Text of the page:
• SCHOLASTICISM – The movement in medieval philosophy most associated with Aquinas, where Ancient Greek ideas, particularly those of Aristotle, become synthesised with contemporary thinking
  • ANTHROPOMORPHIC – Person-like, a depiction of God with human qualities, perhaps those that God is not usually said to have, such as having a body, walking etc.
  • BARA Hebrew word meaning “create”, but a word used only of God
  • EX MATERIA Out of matter
  • EX NIHILO Out of nothing
  • SCOPES TRIAL A famous case in which a high-school teacher was prosecuted for teaching evolution
  • SOCIAL DARWINISM A view where the idea of “the survival of the fittest” is applied to people to suggest that some have more value than others because they are stronger
  • TRANSCENDENT Above and beyond; a depiction of God that is beyond this world and not contained by it
  • COVENANT A promise made by God to his people, in exchange for their obedience
  • DIVINE COMMAND THEORY The view supported by Søren Kirkegaard, amongst others, that God’s command is what makes something good
  • EUTHYPHRO DILEMMA Raised in Plato’s Euthyphro, it is a dilemma surrounding the origin of goodness; whether God prescribes something because it is good, or whether something is good by virtue of the fact  that God prescribes it
  • FORM OF THE GOOD Plato’s idea of the highest summit of reality; the Form of the Good is the highest good; all other good derives from it
  • NEO-PLATONISTS – Thinkers coming after Plato, who are heavily influenced by him and adopt many of his ideas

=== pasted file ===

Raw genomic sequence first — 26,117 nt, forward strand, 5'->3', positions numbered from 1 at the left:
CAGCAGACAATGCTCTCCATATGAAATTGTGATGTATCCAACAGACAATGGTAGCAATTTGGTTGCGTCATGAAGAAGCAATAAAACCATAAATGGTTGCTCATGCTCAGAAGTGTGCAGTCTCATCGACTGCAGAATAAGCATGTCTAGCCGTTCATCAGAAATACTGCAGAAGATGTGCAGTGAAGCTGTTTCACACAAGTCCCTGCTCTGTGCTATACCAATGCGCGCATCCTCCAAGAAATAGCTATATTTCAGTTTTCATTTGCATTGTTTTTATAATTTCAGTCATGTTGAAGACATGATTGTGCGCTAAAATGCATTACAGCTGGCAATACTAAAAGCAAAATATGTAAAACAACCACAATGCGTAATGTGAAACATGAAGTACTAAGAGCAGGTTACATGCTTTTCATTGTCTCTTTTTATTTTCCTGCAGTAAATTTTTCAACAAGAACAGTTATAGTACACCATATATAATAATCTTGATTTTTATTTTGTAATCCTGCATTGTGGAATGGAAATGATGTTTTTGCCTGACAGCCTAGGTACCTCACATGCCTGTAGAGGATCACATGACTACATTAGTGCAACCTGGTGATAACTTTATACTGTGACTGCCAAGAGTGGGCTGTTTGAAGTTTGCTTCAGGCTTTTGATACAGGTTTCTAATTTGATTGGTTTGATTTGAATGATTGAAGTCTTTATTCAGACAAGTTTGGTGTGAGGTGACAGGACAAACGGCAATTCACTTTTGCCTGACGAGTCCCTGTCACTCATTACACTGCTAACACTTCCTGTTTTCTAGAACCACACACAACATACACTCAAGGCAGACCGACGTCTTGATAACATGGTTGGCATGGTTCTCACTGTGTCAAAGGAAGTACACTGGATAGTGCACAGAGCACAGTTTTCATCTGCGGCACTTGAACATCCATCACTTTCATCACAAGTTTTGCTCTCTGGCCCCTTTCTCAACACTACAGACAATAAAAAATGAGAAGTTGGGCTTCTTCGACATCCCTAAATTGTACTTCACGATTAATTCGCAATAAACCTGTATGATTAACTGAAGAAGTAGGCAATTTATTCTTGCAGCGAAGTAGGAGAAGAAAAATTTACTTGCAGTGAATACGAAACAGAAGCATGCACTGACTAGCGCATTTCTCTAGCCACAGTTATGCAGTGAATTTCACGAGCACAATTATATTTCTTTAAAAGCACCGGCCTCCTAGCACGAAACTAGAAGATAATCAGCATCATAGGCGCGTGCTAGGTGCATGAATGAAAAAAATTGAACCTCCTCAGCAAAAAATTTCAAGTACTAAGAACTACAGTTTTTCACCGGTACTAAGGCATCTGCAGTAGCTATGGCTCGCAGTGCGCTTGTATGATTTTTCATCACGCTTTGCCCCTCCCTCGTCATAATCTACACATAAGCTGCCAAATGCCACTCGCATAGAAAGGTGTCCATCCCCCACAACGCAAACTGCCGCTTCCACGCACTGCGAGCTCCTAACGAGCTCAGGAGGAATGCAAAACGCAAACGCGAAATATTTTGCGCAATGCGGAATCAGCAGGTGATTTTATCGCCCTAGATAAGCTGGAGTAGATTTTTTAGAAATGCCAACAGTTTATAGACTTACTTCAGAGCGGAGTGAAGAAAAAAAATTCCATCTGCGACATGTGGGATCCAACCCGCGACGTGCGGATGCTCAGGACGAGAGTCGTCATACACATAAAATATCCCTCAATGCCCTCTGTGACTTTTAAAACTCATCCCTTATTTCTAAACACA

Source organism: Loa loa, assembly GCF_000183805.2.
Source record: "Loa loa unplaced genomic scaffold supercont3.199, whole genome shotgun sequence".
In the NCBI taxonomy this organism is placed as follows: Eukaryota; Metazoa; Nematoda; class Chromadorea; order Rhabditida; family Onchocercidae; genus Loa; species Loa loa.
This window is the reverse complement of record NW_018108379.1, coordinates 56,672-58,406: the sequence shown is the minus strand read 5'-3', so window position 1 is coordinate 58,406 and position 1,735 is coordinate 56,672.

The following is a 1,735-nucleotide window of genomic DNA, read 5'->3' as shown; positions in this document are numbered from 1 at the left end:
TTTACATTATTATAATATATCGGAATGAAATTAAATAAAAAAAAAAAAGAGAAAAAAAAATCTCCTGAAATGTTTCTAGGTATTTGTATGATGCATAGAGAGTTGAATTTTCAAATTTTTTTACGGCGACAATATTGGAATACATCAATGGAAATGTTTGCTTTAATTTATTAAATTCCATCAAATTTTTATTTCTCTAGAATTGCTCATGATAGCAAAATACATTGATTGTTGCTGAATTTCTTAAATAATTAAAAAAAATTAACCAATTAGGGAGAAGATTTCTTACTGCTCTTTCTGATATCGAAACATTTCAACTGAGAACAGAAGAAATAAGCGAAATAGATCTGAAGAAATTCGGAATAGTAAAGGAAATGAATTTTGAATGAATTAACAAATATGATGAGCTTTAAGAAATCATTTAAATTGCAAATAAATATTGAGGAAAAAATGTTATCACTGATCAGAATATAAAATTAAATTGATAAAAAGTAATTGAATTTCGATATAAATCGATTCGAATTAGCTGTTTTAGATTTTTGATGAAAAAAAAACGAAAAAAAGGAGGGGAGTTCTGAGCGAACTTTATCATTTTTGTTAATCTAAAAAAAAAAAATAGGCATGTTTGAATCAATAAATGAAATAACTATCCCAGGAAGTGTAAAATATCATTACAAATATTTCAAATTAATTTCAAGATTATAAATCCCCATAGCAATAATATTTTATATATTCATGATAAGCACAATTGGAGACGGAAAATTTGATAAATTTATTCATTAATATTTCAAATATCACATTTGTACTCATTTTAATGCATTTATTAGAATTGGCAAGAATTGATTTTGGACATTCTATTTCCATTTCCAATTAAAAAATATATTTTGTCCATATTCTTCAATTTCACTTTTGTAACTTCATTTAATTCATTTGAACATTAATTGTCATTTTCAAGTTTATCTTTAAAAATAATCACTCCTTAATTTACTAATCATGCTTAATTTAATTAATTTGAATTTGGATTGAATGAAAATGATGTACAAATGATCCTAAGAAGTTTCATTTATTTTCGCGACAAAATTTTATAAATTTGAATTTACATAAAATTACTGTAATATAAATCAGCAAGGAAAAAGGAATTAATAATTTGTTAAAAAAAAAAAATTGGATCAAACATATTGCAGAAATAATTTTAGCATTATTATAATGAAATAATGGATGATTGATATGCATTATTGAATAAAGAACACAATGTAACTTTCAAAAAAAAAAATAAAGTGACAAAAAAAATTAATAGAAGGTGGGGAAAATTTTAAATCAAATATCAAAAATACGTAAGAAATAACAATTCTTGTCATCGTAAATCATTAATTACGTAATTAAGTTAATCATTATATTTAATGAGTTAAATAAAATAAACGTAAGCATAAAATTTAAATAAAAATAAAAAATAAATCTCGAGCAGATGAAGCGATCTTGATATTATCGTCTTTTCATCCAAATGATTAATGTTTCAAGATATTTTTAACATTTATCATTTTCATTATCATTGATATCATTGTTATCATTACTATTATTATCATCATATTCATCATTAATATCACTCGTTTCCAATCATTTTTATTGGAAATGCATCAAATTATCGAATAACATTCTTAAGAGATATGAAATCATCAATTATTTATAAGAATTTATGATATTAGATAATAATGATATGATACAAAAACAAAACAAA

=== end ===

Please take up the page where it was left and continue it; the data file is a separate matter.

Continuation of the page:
• NEW COVENANT A new promise made by God through Jesus of redemption to all people through belief in Christ
  • ALMIGHTY The most powerful thing. A being that is the most powerful thing but is not necessarily able to do everything
  • IN CONFLICT WITH GOD’S NATURE Something that is not impossible, but conflicts with another aspect of God’s nature
  • LOGICALLY IMPOSSIBLE Something impossible given the laws of logic as they are (eg 2 + 2 = 5)
  • OMNIPOTENT All-powerful. Can do anything, or according to Augustine, “what He wills”
  • PHYSICALLY IMPOSSIBLE Something impossible given the laws of nature as they are (eg lead floating)
  • PSEUDO TASKS Aquinas’s term for things that seem, grammatically, like tasks, but are not because they are intrinsically impossible; not something that can be done
  • BEING ACQUAINTED WITH Knowledge of people or things; a different kind of knowledge
  • FOREKNOWLEDGE Knowledge of the future
  • KNOWING THAT Knowledge of facts. What philosophers would call “propositional knowledge”
  • MIDDLE KNOWLEDGE Molina’s view that God knows how possible created beings would act in certain circumstances
  • ONTOLOGICAL PROBLEM The problem that God cannot know the future because there is no future to know
  • PROBLEM OF FREEDOM The problem that God cannot know the future because if He did, our freedom would be compromised
  • ATEMPORAL – Outside time
  • MODIFIED ATEMPORALITY – Not constrained by time, but still relating to time
  • SEMPITERNAL – Everlasting